Earlier this week, Insight Founder and successful entrepreneur Eric Crown published an op-ed on the growing use of taxpayer money to subsidize risky ventures by politically connected businessman.  For years the Free Enterprise Club has fought against these types of giveaways that pick winners and losers, and we applaud Mr. Crown for shining a light on it.

Below is the op-ed in its entirety, it is well worth the read:

When Taxpayers Carry All the Risk


In 1987, after taking a $2,000 advance on my credit card, I placed a single ad offering hard drives in a magazine called Computer Shopper. I gambled that in the 20 days it took for the magazine to come out, the price for the drives from my wholesaler would drop lower than the price I advertised. Thankfully, I won that bet, which allowed my brother and me to launch Insight Enterprises, a direct-to-consumer computer sales company now with $5 billion in annual sales.

It’s an inspiring story but by no means unique. American history is full of stories of entrepreneurs—from Thomas Edison to Steve Jobs to Joy Mangano—taking a risk with their last dollar and striking it big.

But recently I’ve watched a new class of entrepreneurs emerge who reject the idea that they must shoulder risk to earn a reward. Instead they look to lawmakers—who can dip into taxpayers’ wallets—to make their bet for them.

A new example is unfolding in Tucson, Ariz. A company called World View Enterprises wants to offer tourists $75,000 rides in luxury high-altitude weather balloons. I think it’s an interesting concept, and I might even buy a ticket. But even if I don’t, as an Arizona taxpayer I’m already paying anyway, with more paying to come.

World View has already received $250,000 in taxpayer-funded subsidies from the state of Arizona to pay for its startup costs. But that’s not enough. Now the company wants Pima County taxpayers to spend $15 million to build its headquarters and balloon launchpad. In a county with above-average unemployment, officials are desperate for anything that might lead to job growth. So they agreed to take out a second-mortgage on county buildings to raise the money to build World View’s facilities.

World View’s foray into tourism is a new venture and it still doesn’t have Federal Aviation Administration permission to put passengers in weather balloons and launch them 32 kilometers into “near space”—which is higher than airplanes fly but below the 100 kilometer boundary of outer space. That’s a big gamble to take with taxpayer money.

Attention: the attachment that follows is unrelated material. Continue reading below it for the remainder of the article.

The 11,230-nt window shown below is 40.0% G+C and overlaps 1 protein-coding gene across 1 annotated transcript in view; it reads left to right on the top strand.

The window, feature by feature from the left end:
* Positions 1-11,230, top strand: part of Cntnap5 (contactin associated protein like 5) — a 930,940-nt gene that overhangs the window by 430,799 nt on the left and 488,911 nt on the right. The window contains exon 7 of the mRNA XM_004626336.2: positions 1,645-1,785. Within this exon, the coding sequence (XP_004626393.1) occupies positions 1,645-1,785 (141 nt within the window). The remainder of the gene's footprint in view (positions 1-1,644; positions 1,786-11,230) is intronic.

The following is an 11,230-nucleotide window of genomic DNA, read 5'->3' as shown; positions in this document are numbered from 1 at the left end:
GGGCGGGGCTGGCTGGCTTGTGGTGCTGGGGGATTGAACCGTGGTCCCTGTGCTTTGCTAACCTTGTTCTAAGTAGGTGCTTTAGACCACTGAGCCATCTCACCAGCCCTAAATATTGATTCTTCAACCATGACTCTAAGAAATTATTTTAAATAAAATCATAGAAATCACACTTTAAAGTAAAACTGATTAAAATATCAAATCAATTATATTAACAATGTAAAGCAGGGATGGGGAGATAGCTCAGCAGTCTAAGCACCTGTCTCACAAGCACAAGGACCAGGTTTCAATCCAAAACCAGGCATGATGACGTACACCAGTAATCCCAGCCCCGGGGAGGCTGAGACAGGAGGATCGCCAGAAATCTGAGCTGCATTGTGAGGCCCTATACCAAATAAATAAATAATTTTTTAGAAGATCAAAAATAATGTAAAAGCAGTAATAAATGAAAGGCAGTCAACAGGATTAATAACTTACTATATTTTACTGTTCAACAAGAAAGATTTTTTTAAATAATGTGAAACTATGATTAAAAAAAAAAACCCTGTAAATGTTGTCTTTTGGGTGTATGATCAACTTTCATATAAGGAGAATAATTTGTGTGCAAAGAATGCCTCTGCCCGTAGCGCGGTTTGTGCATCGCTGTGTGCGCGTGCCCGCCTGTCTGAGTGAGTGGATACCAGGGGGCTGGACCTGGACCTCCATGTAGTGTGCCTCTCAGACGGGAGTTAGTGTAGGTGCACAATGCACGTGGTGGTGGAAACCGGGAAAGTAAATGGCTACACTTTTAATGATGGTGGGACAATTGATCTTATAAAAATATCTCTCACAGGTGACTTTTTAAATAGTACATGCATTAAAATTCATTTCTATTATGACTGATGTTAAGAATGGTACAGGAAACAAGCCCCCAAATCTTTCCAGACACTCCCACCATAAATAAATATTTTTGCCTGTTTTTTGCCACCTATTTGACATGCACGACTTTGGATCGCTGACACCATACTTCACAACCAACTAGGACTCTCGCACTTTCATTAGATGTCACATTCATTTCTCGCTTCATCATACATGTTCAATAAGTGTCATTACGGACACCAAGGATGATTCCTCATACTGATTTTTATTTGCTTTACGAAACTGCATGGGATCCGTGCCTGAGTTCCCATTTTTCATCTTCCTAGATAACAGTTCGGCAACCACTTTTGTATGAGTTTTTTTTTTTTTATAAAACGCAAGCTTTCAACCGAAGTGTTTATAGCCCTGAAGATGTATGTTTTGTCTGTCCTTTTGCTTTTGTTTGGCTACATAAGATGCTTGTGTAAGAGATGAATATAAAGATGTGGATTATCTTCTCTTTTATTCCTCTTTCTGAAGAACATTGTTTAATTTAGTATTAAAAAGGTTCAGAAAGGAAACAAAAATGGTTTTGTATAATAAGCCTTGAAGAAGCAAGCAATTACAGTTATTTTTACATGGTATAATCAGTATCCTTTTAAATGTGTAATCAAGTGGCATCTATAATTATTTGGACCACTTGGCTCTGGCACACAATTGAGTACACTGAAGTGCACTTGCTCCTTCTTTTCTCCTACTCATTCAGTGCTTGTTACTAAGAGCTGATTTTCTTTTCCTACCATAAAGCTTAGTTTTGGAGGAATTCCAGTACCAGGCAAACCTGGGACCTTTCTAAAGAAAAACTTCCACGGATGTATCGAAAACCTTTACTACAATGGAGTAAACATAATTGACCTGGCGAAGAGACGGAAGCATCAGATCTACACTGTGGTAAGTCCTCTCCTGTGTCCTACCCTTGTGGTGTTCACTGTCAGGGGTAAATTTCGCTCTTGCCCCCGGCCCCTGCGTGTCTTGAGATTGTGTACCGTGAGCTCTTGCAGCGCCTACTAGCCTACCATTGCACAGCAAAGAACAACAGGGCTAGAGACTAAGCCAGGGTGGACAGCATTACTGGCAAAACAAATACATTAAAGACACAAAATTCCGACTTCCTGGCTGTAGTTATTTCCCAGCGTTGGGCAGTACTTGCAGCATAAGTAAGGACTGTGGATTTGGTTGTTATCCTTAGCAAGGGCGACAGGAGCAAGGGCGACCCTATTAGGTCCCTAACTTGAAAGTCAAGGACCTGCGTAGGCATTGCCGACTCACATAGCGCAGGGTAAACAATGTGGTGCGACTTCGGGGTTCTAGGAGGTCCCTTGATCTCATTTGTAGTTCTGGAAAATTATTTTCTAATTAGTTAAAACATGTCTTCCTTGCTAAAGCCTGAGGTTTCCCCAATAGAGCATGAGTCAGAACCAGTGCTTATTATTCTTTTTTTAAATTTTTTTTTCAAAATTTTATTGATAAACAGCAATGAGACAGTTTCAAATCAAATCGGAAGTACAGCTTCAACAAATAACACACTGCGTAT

If World View doesn’t get off the ground, taxpayers will be stuck repaying the second mortgages. And the county will have a balloon pad and another empty building.

We’ve seen this movie before. Taxpayers pick up the tab for a brilliant idea on paper and it turns into a bust in practice. New Mexico taxpayers have sunk more than $200 million in a “spaceport” that Popular Mechanics recently called a “ghost town.” SunEdison, once the fastest-growing renewable energy company in the U.S., filed for bankruptcy last month despite receiving $650 million in federal subsidies. Rhode Island taxpayers lost $75 million when former Red Sox pitcher Curt Schilling’s 38 Studios videogame company collapsed.

Even if the countless examples of taxpayer-funded businesses folding aren’t enough to keep lawmakers out of citizens’ pockets, the law should be. The Arizona Constitution, like that of 46 other states, makes corporate welfare illegal.

The thing about deals like this is that they always benefit insiders. When was the last time a Regular Joe got cash to pay his business startup costs and a free building from the government? Even in this age of government generosity, we only see that when someone on the receiving end is plugged in.

In the World View Enterprises case, Mark Kelly, a former astronaut and the husband of former-Tucson area congresswoman and gunshot survivor Gabby Giffords, is director of flight-crew operations for the company. I’m not suggesting that Mr. Kelly or his colleagues did anything illegal or extraordinary. On the contrary, they did what is becoming increasingly common. When you can’t get enough private venture capitalists behind your project, but you know how the game is played, you go to the government.

Mr. Kelly is an American hero and World View has got a good idea. But he and his partners need to go to the bank for a loan, like all the heroes with great ideas who came before them did. If World View works out, its owners will make millions, and they should. But that’s a risk that’s appropriate for the market, not taxpayers.

Mr. Crown is the founder and chairman emeritus of Insight Enterprises, and the chairman of the board of the Goldwater Institute, which is challenging the subsidy to World View in court.